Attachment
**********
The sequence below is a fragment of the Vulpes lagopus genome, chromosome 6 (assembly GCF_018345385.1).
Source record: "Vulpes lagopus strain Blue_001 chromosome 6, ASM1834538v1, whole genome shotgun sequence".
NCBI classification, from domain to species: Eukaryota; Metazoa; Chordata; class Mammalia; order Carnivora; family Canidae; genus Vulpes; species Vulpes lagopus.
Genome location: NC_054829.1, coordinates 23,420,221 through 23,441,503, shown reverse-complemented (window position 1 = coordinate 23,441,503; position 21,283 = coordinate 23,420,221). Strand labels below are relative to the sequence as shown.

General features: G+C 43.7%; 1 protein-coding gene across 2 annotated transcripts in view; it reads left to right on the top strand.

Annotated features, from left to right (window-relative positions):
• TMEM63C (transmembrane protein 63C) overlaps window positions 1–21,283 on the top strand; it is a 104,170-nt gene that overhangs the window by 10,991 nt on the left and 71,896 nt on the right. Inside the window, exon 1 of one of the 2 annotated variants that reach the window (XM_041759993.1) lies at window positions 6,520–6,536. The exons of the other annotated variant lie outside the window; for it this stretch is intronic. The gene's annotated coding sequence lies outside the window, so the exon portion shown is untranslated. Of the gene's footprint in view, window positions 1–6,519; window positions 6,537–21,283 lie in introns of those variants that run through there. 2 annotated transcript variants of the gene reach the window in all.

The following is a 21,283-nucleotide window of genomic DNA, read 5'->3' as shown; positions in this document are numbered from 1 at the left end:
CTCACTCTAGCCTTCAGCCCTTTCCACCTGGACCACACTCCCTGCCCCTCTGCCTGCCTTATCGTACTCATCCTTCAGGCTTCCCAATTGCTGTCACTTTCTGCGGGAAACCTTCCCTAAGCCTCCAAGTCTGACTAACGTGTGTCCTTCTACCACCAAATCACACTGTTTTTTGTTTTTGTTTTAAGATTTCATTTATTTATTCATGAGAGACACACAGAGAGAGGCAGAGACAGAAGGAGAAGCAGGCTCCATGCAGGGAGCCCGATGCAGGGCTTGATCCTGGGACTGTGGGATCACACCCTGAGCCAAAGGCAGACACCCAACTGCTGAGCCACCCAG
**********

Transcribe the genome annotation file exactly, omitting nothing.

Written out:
The sequence below is a fragment of the Vulpes lagopus genome, chromosome 6 (assembly GCF_018345385.1).
Source record: "Vulpes lagopus strain Blue_001 chromosome 6, ASM1834538v1, whole genome shotgun sequence".
NCBI classification, from domain to species: Eukaryota; Metazoa; Chordata; class Mammalia; order Carnivora; family Canidae; genus Vulpes; species Vulpes lagopus.
Genome location: NC_054829.1, coordinates 23,420,221 through 23,441,503, shown reverse-complemented (window position 1 = coordinate 23,441,503; position 21,283 = coordinate 23,420,221). Strand labels below are relative to the sequence as shown.

General features: G+C 43.7%; 1 protein-coding gene across 2 annotated transcripts in view; it reads left to right on the top strand.

Annotated features, from left to right (window-relative positions):
• TMEM63C (transmembrane protein 63C) overlaps window positions 1–21,283 on the top strand; it is a 104,170-nt gene that overhangs the window by 10,991 nt on the left and 71,896 nt on the right. Inside the window, exon 1 of one of the 2 annotated variants that reach the window (XM_041759993.1) lies at window positions 6,520–6,536. The exons of the other annotated variant lie outside the window; for it this stretch is intronic. The gene's annotated coding sequence lies outside the window, so the exon portion shown is untranslated. Of the gene's footprint in view, window positions 1–6,519; window positions 6,537–21,283 lie in introns of those variants that run through there. 2 annotated transcript variants of the gene reach the window in all.

The following is a 21,283-nucleotide window of genomic DNA, read 5'->3' as shown; positions in this document are numbered from 1 at the left end:
CTCACTCTAGCCTTCAGCCCTTTCCACCTGGACCACACTCCCTGCCCCTCTGCCTGCCTTATCGTACTCATCCTTCAGGCTTCCCAATTGCTGTCACTTTCTGCGGGAAACCTTCCCTAAGCCTCCAAGTCTGACTAACGTGTGTCCTTCTACCACCAAATCACACTGTTTTTTGTTTTTGTTTTAAGATTTCATTTATTTATTCATGAGAGACACACAGAGAGAGGCAGAGACAGAAGGAGAAGCAGGCTCCATGCAGGGAGCCCGATGCAGGGCTTGATCCTGGGACTGTGGGATCACACCCTGAGCCAAAGGCAGACACCCAACTGCTGAGCCACCCAG